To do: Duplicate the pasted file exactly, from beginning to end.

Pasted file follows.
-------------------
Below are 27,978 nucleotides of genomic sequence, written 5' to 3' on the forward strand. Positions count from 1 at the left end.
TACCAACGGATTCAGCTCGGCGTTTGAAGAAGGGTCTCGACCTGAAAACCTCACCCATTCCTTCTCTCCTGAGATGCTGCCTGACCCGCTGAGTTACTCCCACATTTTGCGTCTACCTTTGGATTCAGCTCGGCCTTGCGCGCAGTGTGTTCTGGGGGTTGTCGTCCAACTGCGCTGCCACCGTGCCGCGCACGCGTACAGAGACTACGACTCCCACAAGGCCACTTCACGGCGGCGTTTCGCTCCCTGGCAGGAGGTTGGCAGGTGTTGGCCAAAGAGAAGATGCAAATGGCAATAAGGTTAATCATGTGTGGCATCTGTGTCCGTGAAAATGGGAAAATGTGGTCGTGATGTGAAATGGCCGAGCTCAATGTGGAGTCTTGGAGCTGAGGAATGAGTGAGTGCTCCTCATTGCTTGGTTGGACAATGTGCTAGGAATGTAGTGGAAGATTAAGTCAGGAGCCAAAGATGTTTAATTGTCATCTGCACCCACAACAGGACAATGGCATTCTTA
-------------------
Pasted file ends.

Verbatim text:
Below are 27,978 nucleotides of genomic sequence, written 5' to 3' on the forward strand. Positions count from 1 at the left end.
TACCAACGGATTCAGCTCGGCGTTTGAAGAAGGGTCTCGACCTGAAAACCTCACCCATTCCTTCTCTCCTGAGATGCTGCCTGACCCGCTGAGTTACTCCCACATTTTGCGTCTACCTTTGGATTCAGCTCGGCCTTGCGCGCAGTGTGTTCTGGGGGTTGTCGTCCAACTGCGCTGCCACCGTGCCGCGCACGCGTACAGAGACTACGACTCCCACAAGGCCACTTCACGGCGGCGTTTCGCTCCCTGGCAGGAGGTTGGCAGGTGTTGGCCAAAGAGAAGATGCAAATGGCAATAAGGTTAATCATGTGTGGCATCTGTGTCCGTGAAAATGGGAAAATGTGGTCGTGATGTGAAATGGCCGAGCTCAATGTGGAGTCTTGGAGCTGAGGAATGAGTGAGTGCTCCTCATTGCTTGGTTGGACAATGTGCTAGGAATGTAGTGGAAGATTAAGTCAGGAGCCAAAGATGTTTAATTGTCATCTGCACCCACAACAGGACAATGGCATTCTTA